Ngā kaihoe o Aotearoa-Paddlers from throughout the country will gather in Waitohi/Picton this weekend when the 2021 Waka Ama Long Distance Nationals are staged in the waters of Totaranui/Queen Charlotte Sound.
Approximately 850 of the nation’s top waka ama paddlers have registered and they, along with their supporters and whānau, will converge on the seaside town for one of the largest events on the Waka Ama NZ racing calendar.
The long distance nationals (LDNs) will be staged on Friday and Saturday, April 23-24, with Sunday labelled a reserve day in case of weather interruptions.
Highly-competitive racing is assured with over 46 W6 waka expected to line up along Shelly Beach before setting off in one of Saturday’s races, making for a spectacular sight for those lining the shore.
Competitors’ ages range from 14 to 70 plus and will race in a variety of categories – namely rangatahi/youth, female, male, mixed and adaptive.
Races will be three out-and-back courses, 10km, 16km and 24km, all starting and finishing level with the Queen Charlotte Yacht Club.
On Friday races will begin at 8am, 11:30am and 1.30pm, weather permitting. The following day competition starts at 8am, 11am and 2pm.
The various courses will see the paddlers round the Snout, then head into Waikawa Bay and, for the longest event, on to Whatamango Bay.
Spectators are welcome but, due to the amount of people attending, there is no parking in Picton Marina. Parking at Memorial Park Reserve is for event competitors bringing waka and supporters. It will be a key area for rigging of waka ama and safety checks.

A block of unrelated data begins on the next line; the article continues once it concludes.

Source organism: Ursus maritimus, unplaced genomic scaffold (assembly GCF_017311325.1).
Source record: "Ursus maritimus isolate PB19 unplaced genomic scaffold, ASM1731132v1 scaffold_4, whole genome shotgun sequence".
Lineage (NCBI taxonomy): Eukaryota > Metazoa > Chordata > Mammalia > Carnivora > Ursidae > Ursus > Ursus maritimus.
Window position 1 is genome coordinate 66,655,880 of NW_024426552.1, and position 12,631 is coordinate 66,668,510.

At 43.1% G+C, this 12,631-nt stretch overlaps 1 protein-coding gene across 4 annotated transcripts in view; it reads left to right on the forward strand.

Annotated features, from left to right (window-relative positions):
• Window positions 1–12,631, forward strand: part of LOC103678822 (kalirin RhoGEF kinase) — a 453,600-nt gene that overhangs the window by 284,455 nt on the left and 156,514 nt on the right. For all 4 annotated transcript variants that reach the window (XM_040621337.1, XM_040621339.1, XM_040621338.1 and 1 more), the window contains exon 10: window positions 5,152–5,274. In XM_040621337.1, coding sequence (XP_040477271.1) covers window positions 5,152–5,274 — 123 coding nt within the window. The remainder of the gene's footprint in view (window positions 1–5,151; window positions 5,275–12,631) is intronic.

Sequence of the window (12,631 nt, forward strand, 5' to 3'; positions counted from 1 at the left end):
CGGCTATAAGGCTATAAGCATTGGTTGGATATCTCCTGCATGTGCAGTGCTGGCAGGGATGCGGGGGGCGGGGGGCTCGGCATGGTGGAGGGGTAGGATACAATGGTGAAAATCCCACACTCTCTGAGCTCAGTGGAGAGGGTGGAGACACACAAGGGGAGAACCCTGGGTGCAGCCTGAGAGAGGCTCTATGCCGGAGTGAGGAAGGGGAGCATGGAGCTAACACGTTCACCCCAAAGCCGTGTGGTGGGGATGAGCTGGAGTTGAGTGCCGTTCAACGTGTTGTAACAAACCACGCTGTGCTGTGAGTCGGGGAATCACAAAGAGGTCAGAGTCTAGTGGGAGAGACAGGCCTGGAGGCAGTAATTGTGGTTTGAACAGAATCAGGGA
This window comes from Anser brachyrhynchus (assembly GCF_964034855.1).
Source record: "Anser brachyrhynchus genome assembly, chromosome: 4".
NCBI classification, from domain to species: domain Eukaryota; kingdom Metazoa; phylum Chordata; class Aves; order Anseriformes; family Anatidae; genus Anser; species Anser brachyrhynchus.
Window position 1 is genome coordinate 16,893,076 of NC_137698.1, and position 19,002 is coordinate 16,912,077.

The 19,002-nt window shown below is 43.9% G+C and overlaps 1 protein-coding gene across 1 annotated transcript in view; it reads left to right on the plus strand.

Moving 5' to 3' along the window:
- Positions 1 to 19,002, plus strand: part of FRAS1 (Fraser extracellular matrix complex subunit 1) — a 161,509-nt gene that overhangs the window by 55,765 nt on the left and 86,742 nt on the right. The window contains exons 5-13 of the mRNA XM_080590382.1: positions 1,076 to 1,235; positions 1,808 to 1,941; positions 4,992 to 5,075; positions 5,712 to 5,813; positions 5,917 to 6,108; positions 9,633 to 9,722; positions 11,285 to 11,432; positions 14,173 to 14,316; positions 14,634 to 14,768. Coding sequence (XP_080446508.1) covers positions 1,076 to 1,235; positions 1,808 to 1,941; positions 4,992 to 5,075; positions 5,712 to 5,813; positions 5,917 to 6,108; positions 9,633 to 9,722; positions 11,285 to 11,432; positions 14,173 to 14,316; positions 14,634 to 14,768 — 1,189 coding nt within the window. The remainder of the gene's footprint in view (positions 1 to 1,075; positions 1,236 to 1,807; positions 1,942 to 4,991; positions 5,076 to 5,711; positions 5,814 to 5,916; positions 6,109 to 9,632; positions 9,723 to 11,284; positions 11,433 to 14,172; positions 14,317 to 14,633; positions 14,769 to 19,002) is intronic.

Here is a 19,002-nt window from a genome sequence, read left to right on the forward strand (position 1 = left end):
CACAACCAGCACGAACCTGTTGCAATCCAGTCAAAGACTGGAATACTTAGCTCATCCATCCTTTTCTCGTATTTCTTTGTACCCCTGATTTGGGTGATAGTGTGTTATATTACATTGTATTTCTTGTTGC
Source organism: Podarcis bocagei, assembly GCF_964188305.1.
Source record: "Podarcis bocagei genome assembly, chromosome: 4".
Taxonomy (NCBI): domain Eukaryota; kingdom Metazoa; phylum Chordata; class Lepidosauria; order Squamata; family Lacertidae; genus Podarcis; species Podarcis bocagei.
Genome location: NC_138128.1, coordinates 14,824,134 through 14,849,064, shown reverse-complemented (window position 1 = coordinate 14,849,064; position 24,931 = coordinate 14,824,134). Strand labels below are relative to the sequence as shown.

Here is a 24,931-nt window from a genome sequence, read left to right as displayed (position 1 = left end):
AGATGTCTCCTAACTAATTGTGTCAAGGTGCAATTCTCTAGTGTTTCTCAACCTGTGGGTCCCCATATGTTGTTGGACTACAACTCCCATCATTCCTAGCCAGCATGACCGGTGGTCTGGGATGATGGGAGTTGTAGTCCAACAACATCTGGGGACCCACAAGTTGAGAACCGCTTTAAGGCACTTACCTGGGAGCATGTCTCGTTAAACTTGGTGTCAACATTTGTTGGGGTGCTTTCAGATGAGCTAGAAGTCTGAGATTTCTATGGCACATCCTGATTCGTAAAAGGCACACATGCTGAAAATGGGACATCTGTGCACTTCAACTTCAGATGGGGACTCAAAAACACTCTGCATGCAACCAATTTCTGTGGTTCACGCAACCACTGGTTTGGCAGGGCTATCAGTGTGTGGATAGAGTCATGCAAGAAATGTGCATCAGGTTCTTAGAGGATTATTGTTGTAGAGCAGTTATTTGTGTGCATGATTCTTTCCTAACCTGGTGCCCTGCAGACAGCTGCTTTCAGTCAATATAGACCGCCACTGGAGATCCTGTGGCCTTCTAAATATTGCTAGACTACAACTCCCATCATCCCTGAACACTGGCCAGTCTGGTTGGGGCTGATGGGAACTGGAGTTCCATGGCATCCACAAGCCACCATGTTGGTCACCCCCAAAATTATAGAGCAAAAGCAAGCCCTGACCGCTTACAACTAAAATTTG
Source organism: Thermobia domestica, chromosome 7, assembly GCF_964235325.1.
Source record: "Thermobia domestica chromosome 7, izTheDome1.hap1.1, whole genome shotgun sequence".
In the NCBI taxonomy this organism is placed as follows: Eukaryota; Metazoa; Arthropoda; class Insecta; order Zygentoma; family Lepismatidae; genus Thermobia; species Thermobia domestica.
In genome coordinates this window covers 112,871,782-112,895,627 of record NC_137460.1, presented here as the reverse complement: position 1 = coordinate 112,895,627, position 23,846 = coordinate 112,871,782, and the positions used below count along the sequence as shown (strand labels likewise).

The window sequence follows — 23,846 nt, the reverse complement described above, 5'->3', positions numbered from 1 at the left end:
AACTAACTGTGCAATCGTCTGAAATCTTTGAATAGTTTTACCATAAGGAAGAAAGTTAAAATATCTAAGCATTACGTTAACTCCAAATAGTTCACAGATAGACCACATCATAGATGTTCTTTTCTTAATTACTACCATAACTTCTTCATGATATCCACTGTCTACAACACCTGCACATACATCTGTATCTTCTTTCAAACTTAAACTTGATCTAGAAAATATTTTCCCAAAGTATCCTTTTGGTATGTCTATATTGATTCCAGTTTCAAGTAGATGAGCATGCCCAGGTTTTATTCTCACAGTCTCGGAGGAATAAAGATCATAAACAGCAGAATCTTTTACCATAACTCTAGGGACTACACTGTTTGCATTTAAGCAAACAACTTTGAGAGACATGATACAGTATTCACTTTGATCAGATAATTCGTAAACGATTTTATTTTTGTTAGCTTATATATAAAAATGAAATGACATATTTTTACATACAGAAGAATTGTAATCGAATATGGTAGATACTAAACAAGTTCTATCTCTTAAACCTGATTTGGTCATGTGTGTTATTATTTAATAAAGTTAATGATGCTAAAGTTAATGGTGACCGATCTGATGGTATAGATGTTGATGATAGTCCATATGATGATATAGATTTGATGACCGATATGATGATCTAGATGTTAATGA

Members of the public are most welcome, merchandise and kai stalls will be on site. The organisers recommend the public park in town and walk over the Coathanger Bridge to Shelley Beach.
Viewing spots can be had from Shelley Beach, Bobs Bay Track, Snout Track, end of the Snout, Domain Lookout and Karaka Point. This event is hosted by Te Waka o Aoraki in conjunction with Waka Ama NZ. It has received tremendous support from many of the marine community and organisers appreciate the generosity from the local community.
Now one of the fastest growing sports in the country, waka ama is steeped in the powerful history and traditions of waka sailing and voyaging throughout the Pacific. It has been described as “not just a sport, but also a vehicle for identity, pride and community”.
As part of the Long Distance Nationals, Hinemoana, a traditional waka hourua (doubled hulled) voyaging canoe from Kawhia Moana, will be supporting the event.
Hinemoana will also feature in the opening ceremony on the morning of April 23 along with local iwi waka tangata Te Ātiawa o te waka a Māui and Ngāti Kuia Iwi Pākohe. This will be the largest waka ama event ever held in Te Waipounamu.
Race director Mike Beech says, “We are blessed that the nationals are coming to Waitohi/Picton.
“We hope to show off our beautiful backyard to the nation’s paddlers and they can enjoy our little piece of paradise during this event.
“Through our amazing committee we have put in the serious mahi to make this event happen and appreciate immensely the generous support from our Waka Ama community, our sponsors and our wider local community. Cannot wait for race time.”
CAPTION: A group of waka power out of Picton Harbour during a winter quad series, contested among the four top of the south clubs. Photo supplied